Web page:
NPR logo

Please Don't Have A Temper Tantrum About The Pleonasm In This Headline

  • Download
  • <iframe src="https://www.npr.org/player/embed/441408533/441701864" width="100%" height="290" frameborder="0" scrolling="no" title="NPR embedded audio player">
  • Transcript
Please Don't Have A Temper Tantrum About The Pleonasm In This Headline

Must Reads

Please Don't Have A Temper Tantrum About The Pleonasm In This Headline

Please Don't Have A Temper Tantrum About The Pleonasm In This Headline

  • Download
  • <iframe src="https://www.npr.org/player/embed/441408533/441701864" width="100%" height="290" frameborder="0" scrolling="no" title="NPR embedded audio player">
  • Transcript

Essentials are necessary. Replicas are exact. An exodus is a mass movement of people. These are just a few of the many pleonasms heard and written each day. NPR via wordle.net hide caption

toggle caption
NPR via wordle.net

Essentials are necessary. Replicas are exact. An exodus is a mass movement of people. These are just a few of the many pleonasms heard and written each day.

NPR via wordle.net

There's been a "mass exodus of Syrians," one of NPR.org's headlines declared earlier this month.

President Obama said in August that the U.S. should boost domestic energy production and rely less on "foreign imports."

A state lawmaker in Illinois had a "temper tantrum," The Two-Way wrote in 2012.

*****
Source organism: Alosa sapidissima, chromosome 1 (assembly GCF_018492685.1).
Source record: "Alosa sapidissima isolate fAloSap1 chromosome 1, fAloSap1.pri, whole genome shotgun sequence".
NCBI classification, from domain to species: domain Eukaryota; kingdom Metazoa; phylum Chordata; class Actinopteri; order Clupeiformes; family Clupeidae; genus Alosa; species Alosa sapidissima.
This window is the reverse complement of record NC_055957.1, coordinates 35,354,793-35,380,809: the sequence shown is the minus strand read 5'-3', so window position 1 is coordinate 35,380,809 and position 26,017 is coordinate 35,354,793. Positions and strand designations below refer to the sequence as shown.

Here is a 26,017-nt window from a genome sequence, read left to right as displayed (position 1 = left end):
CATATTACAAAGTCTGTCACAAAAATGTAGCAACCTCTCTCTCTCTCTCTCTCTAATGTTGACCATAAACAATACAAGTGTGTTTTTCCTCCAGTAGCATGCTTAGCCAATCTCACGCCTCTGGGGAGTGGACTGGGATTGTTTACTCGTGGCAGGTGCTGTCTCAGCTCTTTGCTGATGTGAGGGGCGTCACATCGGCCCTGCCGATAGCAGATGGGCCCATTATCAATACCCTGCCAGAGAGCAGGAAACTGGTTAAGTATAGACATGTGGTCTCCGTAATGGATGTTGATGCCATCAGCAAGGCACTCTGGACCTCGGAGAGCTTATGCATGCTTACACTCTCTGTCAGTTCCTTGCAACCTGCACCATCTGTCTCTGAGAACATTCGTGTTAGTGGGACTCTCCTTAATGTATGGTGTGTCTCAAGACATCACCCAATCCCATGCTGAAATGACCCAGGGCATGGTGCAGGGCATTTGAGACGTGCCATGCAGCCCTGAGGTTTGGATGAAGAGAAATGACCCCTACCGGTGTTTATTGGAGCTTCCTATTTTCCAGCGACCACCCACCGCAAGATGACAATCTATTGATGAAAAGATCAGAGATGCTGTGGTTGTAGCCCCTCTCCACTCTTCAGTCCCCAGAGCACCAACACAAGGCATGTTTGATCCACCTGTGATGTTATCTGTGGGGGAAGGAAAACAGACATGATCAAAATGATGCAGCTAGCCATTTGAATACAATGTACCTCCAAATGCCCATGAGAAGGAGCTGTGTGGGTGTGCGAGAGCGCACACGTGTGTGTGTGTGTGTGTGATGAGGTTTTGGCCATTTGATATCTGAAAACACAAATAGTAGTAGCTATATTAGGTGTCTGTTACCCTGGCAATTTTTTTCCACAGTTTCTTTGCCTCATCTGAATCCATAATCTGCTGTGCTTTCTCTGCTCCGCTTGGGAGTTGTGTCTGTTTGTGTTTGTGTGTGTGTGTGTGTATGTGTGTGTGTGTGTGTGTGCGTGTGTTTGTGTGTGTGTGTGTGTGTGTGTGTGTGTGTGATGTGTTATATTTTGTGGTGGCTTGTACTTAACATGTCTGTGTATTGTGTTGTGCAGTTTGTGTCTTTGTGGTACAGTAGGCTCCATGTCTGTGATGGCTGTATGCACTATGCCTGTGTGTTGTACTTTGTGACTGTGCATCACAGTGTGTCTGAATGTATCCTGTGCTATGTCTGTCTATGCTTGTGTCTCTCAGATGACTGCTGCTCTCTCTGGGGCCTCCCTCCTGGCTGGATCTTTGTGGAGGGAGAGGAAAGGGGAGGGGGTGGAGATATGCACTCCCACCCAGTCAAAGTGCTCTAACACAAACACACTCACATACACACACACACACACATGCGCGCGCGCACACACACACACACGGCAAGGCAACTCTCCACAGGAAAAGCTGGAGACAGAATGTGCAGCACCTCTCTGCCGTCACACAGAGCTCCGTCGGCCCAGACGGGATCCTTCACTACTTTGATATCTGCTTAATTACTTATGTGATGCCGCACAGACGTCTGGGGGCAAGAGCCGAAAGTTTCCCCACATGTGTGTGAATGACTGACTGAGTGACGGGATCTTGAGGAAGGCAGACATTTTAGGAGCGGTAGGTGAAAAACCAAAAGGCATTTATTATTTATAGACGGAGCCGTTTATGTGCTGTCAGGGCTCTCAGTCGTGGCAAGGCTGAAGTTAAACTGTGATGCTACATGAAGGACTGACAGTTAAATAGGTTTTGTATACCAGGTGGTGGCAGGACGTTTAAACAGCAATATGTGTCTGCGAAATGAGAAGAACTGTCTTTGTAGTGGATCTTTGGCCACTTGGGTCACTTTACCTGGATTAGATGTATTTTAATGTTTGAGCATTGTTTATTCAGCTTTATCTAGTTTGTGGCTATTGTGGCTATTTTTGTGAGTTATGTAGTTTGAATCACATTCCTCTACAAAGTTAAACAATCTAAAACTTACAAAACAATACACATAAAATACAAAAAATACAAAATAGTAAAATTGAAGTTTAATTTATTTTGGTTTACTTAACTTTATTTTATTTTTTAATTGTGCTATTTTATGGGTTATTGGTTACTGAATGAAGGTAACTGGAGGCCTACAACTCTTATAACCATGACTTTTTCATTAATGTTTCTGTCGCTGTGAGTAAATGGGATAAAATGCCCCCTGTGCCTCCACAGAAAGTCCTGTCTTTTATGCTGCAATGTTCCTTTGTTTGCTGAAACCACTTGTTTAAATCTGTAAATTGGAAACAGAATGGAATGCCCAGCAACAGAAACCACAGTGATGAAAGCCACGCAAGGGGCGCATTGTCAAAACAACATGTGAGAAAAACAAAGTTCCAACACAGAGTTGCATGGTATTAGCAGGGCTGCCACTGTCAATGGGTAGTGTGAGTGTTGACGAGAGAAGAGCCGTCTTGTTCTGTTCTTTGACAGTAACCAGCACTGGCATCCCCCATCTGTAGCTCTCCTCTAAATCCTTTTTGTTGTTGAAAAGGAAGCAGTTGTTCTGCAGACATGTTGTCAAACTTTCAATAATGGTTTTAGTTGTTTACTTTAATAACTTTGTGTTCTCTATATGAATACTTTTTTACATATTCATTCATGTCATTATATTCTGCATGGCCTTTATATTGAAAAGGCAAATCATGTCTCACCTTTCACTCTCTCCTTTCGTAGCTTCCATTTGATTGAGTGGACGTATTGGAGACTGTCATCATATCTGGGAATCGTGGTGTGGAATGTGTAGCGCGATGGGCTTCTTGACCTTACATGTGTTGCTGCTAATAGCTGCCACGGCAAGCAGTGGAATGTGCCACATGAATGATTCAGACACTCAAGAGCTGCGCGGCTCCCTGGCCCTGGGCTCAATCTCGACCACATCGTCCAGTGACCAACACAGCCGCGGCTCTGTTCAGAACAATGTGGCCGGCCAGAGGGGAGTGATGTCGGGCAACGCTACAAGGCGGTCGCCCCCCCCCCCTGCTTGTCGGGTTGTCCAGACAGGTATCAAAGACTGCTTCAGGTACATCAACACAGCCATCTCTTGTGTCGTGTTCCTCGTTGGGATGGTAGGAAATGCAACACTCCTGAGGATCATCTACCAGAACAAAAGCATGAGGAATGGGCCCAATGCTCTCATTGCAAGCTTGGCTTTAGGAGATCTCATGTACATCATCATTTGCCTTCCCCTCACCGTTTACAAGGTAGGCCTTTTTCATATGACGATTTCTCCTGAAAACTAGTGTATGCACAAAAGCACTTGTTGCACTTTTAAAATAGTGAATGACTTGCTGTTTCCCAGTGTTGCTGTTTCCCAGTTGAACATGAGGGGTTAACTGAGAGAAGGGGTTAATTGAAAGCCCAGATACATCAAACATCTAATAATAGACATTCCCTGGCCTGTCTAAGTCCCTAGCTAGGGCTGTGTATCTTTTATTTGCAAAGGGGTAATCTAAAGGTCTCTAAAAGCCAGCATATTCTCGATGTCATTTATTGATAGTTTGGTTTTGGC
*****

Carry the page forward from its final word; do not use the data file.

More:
Those are pleonasms — instances where there's a word or two more than necessary. A pleonasm is a type of redundancy, though not one in which the words mean exactly or nearly the same thing.

Take "mass exodus." According to Webster's New World College Dictionary, the word "exodus" means "a going out or forth, esp. in a large group." So there's no need to add "mass."

Imports are by definition from other nations, so "foreign" is unnecessary.

Webster's says a "tantrum" is a "childish fit of bad temper."

John McIntyre of The Baltimore Sun is one of the most respected copy editors in the nation. He has written about pleonasms on his You Don't Say language blog. McIntyre acknowledges that "pleonasms can constitute repetitions for deliberate effect, as in William Faulkner's Nobel speech about the 'old verities and truths of the heart.' "

It would also seem to be far above this blogger's station to criticize William Shakespeare for deeming Brutus' stabbing of Caesar the "most unkindest cut of all." We'll assume Shakespeare put that "most" there for a reason.

But as McIntyre has written, while pleonasms may occasionally have their place, "they are most commonly errors."

They also take up room, and at NPR and other news organizations where reporters and editors have to fit information into sometimes tight time and space constraints, it's important to eliminate unnecessary words.

We're interested in hearing about pleonasms that bother folks, and we're interested in hearing from those who think it's silly to worry about pleonasms. Share your thoughts in the comments thread, on NPR's Facebook page or in emails to wordmatters@npr.org.

Finally, here's one more piece of recommended reading: comedian George Carlin's essay titled "Count the Superfluous Redundant Pleonastic Tautologies."

Mark Memmott is NPR's standards and practices editor. He co-hosted The Two Way from its launch in May 2009 through April 2014. Email him at wordmatters@npr.org.